7. Mention videos in press releases.

8. Get your video listed with major search engines.

9. Promote your YouTube videos with brochures, catalogs etc.

10. Pay for keyword ads.

11. Hire a company to help with marketing.

Other important topics in the book include the importance of editing your videos.Learning techniques for business success from other YouTube rs is important too.

The book goes on to explore how to get paid for your videos. The process of signing up to be part of the YouTube partner program is simple.

The potential to earn and monetize your account is great.

In conclusion, Entrepreneur Magazine’s Ultimate Guide to YouTube for business is fascinating. The book makes people aware of the YouTube for Business concept. Furthermore, the book explores many How to topics as well as the partner program and ways to monetize your account. I rated this book 4 of 5 stars and suggest the entire Entrepreneur Magazine book series.

Book Review of Jo Nesbo's Phantom

There was a time when Jo Nesbo was called "the next Stieg Larsson". Not any more. The Norwegian crime writer has sold over 23 million books worldwide as well as having been translated into 40 languages. Let's deal with the name of his tormented protagonist, Harry Hole. Did Nesbo realize that if such a name were given to an American kid, the amount of torment that would be visited on that kid? I had to find out what he was thinking. He wasn't thinking of American pronunciations at all. I found a link to the BBC Worldwide Book Club that had done an interview with Nesbo. When asked to pronounce Harry Hole in Norwegian, he pronounced it: Hurree Who-la.

Nesbo's writing is complex and ambitious. You should be alert and wide awake while reading his novels because he likes to drop vague clues and red herrings. It doesn't help that the place names and characters' names are Norwegian. I sometimes give them nicknames so I can "read" my name for them. He then mixes in some Russian, Swedish which then makes it a true smorgasbord.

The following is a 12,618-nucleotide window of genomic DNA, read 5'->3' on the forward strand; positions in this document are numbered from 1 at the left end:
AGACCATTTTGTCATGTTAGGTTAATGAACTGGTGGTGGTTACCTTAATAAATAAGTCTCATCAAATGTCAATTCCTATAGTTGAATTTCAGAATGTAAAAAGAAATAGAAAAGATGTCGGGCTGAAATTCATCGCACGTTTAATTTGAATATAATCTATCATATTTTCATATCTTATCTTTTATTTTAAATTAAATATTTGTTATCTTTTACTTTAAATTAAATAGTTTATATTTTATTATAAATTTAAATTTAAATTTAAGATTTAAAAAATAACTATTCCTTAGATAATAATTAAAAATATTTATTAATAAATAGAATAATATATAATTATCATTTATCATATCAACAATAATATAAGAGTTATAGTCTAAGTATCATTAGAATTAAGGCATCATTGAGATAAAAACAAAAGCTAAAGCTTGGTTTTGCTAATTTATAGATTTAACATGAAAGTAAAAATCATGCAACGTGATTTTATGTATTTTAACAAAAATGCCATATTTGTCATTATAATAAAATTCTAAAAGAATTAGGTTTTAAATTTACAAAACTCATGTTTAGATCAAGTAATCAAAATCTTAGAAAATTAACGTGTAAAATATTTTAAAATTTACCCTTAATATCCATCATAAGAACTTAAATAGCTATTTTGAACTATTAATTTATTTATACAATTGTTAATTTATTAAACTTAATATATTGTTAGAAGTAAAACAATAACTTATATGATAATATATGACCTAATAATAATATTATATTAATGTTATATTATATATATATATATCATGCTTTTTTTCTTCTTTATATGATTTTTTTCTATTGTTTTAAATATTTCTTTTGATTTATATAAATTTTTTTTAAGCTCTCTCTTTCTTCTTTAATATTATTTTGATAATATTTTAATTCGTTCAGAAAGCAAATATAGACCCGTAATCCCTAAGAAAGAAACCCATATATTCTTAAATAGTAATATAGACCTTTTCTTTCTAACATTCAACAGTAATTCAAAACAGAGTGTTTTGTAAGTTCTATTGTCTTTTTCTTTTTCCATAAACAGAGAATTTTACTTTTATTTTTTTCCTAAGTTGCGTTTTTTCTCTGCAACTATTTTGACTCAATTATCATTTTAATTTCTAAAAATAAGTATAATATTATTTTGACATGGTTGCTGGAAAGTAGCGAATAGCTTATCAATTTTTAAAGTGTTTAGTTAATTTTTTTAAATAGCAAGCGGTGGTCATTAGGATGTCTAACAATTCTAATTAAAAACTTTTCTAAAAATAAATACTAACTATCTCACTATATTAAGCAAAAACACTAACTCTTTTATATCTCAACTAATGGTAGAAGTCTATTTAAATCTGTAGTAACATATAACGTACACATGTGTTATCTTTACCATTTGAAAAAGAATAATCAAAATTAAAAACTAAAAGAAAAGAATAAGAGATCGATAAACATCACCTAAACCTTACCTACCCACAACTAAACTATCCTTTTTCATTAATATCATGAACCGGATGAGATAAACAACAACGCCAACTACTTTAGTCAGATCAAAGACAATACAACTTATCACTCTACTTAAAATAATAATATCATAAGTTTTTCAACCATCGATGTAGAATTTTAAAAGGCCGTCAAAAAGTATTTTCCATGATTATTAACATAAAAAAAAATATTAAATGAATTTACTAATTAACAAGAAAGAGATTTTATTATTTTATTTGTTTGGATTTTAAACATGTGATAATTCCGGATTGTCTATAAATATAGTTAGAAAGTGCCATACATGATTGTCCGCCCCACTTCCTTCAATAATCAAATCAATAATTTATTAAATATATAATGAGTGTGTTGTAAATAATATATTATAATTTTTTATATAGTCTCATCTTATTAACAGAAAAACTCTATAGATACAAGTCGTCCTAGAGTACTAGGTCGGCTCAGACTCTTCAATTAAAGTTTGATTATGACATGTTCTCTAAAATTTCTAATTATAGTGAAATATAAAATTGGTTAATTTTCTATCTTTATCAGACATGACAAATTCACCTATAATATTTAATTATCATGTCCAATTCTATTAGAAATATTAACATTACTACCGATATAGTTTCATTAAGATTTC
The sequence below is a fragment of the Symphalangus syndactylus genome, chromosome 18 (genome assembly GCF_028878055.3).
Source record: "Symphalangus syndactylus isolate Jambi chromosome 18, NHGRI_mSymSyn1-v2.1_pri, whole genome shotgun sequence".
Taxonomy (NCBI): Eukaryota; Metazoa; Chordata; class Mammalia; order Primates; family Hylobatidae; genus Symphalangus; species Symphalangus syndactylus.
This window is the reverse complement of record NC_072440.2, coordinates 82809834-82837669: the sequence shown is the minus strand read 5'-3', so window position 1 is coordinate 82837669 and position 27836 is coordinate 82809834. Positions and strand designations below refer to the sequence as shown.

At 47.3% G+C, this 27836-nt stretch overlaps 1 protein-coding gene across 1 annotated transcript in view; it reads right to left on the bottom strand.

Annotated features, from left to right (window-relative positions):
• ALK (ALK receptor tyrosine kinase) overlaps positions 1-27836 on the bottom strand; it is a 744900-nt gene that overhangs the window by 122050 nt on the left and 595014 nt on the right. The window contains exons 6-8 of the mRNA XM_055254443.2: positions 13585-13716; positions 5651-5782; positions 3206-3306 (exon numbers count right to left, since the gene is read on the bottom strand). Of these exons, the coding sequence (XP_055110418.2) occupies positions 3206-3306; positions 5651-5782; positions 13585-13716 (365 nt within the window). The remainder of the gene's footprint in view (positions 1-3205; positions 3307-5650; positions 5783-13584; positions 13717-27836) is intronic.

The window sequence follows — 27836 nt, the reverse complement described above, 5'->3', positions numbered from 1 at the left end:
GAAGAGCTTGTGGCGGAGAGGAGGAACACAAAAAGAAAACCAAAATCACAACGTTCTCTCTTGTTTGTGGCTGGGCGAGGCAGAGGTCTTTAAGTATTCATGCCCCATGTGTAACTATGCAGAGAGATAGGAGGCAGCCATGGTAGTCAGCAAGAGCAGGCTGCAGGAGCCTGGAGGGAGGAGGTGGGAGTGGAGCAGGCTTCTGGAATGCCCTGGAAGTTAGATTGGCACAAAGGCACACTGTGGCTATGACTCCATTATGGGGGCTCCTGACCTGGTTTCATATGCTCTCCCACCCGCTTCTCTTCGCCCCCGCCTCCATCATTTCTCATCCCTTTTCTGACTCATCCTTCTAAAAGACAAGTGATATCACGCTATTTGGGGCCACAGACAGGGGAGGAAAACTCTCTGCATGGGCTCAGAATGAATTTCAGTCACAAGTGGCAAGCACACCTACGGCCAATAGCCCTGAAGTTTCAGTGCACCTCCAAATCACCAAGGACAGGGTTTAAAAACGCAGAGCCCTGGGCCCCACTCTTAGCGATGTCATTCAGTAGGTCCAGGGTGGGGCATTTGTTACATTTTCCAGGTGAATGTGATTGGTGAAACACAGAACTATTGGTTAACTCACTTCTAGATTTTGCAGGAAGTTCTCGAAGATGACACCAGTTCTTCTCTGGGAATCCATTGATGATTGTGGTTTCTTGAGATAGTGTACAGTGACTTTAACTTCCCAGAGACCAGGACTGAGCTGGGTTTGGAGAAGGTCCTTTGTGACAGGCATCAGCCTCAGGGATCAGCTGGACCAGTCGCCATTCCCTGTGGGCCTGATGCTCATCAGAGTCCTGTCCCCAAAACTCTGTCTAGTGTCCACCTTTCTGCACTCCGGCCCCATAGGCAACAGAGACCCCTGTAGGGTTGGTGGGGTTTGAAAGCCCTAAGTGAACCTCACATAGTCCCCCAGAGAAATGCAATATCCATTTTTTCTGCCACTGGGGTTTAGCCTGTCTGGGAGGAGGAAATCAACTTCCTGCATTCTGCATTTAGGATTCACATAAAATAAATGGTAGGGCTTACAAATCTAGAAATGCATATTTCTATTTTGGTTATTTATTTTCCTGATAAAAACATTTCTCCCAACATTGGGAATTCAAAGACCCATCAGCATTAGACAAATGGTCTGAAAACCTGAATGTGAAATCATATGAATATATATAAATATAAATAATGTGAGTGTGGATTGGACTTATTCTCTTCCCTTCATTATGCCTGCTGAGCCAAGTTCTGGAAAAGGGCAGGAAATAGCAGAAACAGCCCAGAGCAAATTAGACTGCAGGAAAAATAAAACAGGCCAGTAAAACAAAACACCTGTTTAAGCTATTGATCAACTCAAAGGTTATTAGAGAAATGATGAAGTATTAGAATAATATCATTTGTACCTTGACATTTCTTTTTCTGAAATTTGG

Harry is one of the most damaged protagonists in crime history. The scenes describing Harry's bouts with alcoholism are heartbreaking. As one reviewer describes Harry: "Harry is fascinated by evil … he's a loner, with a hard boiled sensitivity and an intuition that borders on the super-natural … he is a genuine anti-hero; an impossible character yet impossible not to like. " He has a scar that runs from his mouth to his ear and a titanium middle finger. He has a real love in his life, Rakel, but every time he gets close, a road block is always thrown in the way. Rakel has a son named Oleg, who thinks of Harry as his father.

In Nesbo's previous novel, The Snowman , after Harry was fired from his police job, he moved to Thailand. Rakel will have nothing to do with him. But now she needs him. That's where Phantom begins. Oleg is now 17 and has gotten himself into big trouble, not only with the law but with drugs. He has been accused of killing his friend, Gusto, who is a drug dealer and thief. Harry returns to Norway to find out if he can clear Oleg and keep him out of trouble. With Harry there is always trouble. The trouble involves a new drug, "violin", a synthetic form of heroin, being sold on the streets by a Russian gangster that no one ever sees. He was called the Phantom. He has a mob of kids selling the drugs, three of which are Oleg, Gusto and Gusto's sister, Irene. The story begins with Gusto lying on the floor of his drug pad after having been shot. One chapter is Gusto explaining the truth and the next chapter is Harry trying to figure out the truth. There are a couple of side stories with corrupt politicians and airline pilot smuggling schemes which do add some details about the Phantom.

Nesbo's books are full of violence. In this one there is a brick studded with nails and a very unique take on water boarding. There is always a way in which Harry somehow gets his body damaged. This time he sews up his cut throat with a needle and black thread. And being as claustrophobic as I am, I was squirming as Harry got himself into a very "close" situation.

I thought I knew who killed Gusto and I thought I knew the answers to the questions. Nope. Just as you think the story is about to wrap up, here comes another set of circumstances to again drive you crazy. I was yelling, no! no! no! it can't be!

Bottom line: If you like really complex crime novels that have relentless momentum, then read Phantom . Or go online and get a list in order of publication. It's not necessary to read them in order but The Snowman , Phantom and the latest, Police , do intertwine.